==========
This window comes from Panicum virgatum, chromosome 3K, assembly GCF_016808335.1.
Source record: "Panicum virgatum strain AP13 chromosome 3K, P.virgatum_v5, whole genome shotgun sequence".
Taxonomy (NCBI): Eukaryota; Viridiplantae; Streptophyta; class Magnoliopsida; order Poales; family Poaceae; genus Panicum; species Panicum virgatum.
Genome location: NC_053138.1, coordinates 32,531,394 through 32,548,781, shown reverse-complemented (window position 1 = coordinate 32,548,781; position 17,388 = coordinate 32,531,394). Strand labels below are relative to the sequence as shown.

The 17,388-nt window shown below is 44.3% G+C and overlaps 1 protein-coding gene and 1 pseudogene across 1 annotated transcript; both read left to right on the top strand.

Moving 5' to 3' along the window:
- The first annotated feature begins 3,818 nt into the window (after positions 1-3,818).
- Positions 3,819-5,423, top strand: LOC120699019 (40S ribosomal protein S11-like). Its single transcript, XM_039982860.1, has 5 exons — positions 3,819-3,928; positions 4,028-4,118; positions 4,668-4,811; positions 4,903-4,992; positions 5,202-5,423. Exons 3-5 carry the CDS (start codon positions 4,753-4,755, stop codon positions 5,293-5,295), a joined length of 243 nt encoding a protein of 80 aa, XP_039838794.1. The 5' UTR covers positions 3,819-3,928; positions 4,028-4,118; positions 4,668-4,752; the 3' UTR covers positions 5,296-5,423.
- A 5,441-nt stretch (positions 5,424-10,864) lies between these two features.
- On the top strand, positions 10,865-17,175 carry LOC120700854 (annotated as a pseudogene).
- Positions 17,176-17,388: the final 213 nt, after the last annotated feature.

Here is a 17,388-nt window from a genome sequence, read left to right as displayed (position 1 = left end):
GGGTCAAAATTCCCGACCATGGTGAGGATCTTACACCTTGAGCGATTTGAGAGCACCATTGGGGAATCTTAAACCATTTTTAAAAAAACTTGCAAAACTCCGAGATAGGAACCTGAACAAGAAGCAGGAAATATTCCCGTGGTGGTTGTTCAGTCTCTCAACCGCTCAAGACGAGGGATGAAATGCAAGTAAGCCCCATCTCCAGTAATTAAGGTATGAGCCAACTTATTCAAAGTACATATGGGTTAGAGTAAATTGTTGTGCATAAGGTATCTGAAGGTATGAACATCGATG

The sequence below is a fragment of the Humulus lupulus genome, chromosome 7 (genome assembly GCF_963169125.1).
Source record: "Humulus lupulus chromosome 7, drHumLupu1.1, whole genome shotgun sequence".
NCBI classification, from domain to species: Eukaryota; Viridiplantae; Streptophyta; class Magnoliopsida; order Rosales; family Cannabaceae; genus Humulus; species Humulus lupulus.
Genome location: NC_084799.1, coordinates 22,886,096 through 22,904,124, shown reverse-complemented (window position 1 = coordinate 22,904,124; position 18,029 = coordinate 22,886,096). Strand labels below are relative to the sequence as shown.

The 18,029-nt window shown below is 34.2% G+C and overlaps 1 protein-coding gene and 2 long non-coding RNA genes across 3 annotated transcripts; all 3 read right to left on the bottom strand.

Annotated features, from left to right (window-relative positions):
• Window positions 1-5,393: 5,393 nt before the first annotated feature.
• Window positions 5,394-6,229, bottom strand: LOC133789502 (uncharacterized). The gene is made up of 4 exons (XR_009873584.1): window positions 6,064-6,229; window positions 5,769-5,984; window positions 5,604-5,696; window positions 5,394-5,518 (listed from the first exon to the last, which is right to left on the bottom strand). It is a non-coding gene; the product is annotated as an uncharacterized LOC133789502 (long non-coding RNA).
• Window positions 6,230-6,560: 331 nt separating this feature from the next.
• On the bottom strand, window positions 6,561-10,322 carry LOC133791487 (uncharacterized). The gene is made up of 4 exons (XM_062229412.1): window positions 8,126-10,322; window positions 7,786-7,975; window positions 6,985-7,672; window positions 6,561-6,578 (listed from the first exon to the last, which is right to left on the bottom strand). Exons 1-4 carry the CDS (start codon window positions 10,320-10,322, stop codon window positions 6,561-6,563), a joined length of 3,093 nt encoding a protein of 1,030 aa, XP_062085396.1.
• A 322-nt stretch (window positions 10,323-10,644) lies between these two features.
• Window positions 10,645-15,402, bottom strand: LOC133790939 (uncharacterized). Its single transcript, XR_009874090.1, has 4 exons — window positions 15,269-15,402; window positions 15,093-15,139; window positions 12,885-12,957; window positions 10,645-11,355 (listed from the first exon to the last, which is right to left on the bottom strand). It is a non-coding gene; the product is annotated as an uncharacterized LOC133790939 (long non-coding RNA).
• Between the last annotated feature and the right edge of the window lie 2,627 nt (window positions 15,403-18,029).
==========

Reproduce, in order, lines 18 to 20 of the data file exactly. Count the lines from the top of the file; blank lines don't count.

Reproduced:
The 18,029-nt window shown below is 34.2% G+C and overlaps 1 protein-coding gene and 2 long non-coding RNA genes across 3 annotated transcripts; all 3 read right to left on the bottom strand.

Annotated features, from left to right (window-relative positions):
• Window positions 1-5,393: 5,393 nt before the first annotated feature.